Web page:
Dario Franchitti believes that IndyCar has hit upon a perfect compromise with the final aero tweak that was made for Saturday's race at Texas Motor Speedway.
The series has been working to cut down the potential for pack racing at the 1.5-mile oval to reduce the chance of an accident similar to that which claimed the life of Dan Wheldon at Las Vegas last year. IndyCar began the weekend by imposing a maximum rear wing angle of minus five degrees and, following consultation with drivers, also banned the use of gurney flaps on the rear wing.
However after trying the configuration out in practice and qualifying, some drivers expressed concerns that too much downforce had been removed and that the cars were becoming unstable. The series responded by allowing the addition of a 1/8th inch wicker on the rear wing, which was tried out in the final practice session on Friday night.
Reigning series champion Franchitti said that the final adjustment has struck a perfect balance between making the cars difficult to drive, but retaining enough grip to keep them stable.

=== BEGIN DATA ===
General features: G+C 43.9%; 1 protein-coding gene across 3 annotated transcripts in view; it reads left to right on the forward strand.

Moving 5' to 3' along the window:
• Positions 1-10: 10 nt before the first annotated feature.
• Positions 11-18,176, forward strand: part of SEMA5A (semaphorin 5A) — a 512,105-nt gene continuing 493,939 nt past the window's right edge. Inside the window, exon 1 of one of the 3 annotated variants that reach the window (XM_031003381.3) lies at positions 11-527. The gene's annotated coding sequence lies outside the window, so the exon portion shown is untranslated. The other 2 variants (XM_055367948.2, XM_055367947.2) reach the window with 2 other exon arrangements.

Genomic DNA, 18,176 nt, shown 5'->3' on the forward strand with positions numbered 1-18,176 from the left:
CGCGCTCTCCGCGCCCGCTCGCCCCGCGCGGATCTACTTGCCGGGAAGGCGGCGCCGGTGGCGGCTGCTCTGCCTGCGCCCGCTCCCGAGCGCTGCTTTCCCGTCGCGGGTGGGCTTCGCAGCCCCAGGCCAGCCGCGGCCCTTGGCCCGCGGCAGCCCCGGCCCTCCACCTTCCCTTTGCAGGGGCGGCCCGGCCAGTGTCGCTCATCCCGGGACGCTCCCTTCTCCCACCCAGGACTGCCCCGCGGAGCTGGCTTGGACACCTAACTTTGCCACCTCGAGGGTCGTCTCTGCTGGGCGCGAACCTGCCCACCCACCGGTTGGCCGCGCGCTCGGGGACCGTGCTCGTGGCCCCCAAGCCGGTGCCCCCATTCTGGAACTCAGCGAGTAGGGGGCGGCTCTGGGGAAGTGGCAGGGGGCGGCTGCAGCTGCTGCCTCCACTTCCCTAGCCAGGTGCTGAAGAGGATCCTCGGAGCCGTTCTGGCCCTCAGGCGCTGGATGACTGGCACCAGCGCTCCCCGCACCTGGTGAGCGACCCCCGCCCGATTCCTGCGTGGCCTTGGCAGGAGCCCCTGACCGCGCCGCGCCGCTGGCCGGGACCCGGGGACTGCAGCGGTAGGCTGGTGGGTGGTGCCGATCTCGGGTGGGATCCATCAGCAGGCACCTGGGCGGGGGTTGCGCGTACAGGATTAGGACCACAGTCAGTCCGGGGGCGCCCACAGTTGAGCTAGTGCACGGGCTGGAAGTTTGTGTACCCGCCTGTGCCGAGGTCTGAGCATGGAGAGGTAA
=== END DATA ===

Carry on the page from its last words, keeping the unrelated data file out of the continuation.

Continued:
"I feel it's quite a good compromise," Franchitti said. "We're really driving it – we're not flat every lap. You've got to pick your line and think, 'Oh, my car works here, or it doesn't work here.' And if your car doesn't work you're lifting. There's closing speeds of 10, 15mph because their car doesn't work and you get a run on them.
"They've done a great job. IndyCar has not overreacted, and they've made a small change, which I think is all that was needed. But it's going to be a tough race. I'm looking forward to it, though. And I never thought I'd say that. All we've ever seen here has been pack racing, and I think this is going to be different in a good way."
IndyCar technical vp Will Phillips predicts that addition of the wicker will return about 125lb of the estimated 200lb of downforce that was lost to the original change.
"I don't think 125lb will make a huge difference, but it will make enough of a difference," he said. "It might help create a few more passes, rather than the other way.
"As the tires go off, they'll get to a point where it is not going to be so easy and the drivers will make the difference that they have been clamoring for – 'You've got to put it back into our hands.' We've worked with them trying to find that balance."